During the dark days
of the Covid-19 pandemic, as a way of staying
sane, bassist Bill Noertker began composing
strange and repetitious little ditties. As he
re-read Samuel Beckett’s Watt—a book
whose enigmas had long intrigued him—he saw
the similarities between his compositions and
Beckett’s absurdist novel. He was compelled to
create a sonic universe that paralleled Watt.
The result is in flitters, a
suite of 49 short and whimsical pieces brought
to life by the brilliant members of his
long-standing ensemble Noertker’s Moxie.
I listened to the recording sequentially
from one to forty nine. Compelling. Dry.
Witty. Looping. Lurching. Reaching.
Pithy. Tight. Enigmatic. Childlike.
Euro. Braided. Controlled. Wild.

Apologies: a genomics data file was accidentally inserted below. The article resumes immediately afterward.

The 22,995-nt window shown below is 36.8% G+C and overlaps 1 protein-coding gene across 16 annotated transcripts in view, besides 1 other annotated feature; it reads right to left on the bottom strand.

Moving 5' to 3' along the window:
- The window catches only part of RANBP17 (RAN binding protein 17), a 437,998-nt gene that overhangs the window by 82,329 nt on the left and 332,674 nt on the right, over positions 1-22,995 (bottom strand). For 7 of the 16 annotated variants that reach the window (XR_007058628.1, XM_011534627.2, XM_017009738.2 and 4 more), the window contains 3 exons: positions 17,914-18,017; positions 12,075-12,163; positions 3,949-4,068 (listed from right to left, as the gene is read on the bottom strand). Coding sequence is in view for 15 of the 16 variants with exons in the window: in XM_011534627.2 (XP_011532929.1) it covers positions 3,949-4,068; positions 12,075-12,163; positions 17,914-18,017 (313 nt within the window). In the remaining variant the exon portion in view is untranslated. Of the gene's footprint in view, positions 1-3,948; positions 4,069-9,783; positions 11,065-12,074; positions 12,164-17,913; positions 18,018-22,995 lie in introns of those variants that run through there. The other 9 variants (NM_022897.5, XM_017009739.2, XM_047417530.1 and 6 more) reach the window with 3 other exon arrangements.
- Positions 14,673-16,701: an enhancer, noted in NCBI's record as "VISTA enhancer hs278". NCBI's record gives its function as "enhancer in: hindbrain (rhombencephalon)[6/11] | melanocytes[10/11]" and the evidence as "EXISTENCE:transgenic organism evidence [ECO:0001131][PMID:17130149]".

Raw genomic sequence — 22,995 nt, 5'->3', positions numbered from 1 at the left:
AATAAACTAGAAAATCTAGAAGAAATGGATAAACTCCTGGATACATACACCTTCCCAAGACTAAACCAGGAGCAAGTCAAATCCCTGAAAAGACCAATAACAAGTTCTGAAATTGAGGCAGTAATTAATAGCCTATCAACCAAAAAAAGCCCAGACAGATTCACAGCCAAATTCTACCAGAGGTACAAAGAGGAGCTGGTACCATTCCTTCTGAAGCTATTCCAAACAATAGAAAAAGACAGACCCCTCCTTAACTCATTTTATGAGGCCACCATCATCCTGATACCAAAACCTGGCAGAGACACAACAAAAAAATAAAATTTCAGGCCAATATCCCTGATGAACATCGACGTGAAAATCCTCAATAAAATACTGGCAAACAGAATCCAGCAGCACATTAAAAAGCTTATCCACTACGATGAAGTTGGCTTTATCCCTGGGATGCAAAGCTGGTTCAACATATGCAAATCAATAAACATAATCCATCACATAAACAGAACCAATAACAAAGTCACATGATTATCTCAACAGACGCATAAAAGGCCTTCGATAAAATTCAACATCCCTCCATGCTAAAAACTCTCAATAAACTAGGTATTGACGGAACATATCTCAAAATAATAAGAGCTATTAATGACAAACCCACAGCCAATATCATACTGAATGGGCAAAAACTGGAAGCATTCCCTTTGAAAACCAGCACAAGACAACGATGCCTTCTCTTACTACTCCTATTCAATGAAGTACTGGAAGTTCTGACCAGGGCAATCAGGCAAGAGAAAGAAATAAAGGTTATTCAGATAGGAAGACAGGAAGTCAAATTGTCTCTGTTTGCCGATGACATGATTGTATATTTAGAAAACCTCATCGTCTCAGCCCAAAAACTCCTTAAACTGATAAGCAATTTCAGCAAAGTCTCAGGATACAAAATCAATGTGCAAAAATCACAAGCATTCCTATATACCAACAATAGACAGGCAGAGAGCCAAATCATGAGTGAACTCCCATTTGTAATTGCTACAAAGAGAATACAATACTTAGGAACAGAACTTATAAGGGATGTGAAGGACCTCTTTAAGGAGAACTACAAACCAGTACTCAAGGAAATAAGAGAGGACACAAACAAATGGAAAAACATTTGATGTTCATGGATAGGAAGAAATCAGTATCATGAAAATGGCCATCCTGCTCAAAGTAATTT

Beautiful…..what’s the back story of
track 49? Also Noertkeresque. The brain
as an aspect of the natural world.
by F. MacDonald
title: in flitters - 49 bits
Brett Carson, piano
Jordan Glenn, drum
produced for Edgetone Records by Bill
Noertker and Rent Romus
from the liner notes by the composer:
"Samuel Beckett's 1945 novel, Watt, is
a dark and humorous tale of a human
whose insatiable need to know everything
lands them in the asylum. We who worship
the great god of the search engine would
be wise to take note."
also, words used by the composer in the
titles of the pieces:
reviewer's response: haven't played it
yet. Five stars!
review of CD
flitters glitters. A masterpiece
collection of 49 contemporary Jazz
movements, crisp and inventive.
Noertker’s Moxie ensemble delivered in
astonishing precision the “head” (Jazz
parlayence) for 49 original tunes,
dispensing with the usual outbound
meanderings expected in the form. Or
were the Beckett texts the heads and in
flitters the meander? The best thing
about the abomination that is Beckett
ever heard by mortals. See this live,
buy the recording and heap honors on the
masters Bill Noertker
and Annelise Zamula. Brett Carson on
Piano and Eli Knowles on drums and
percussion put this performance over the
edge into samsara.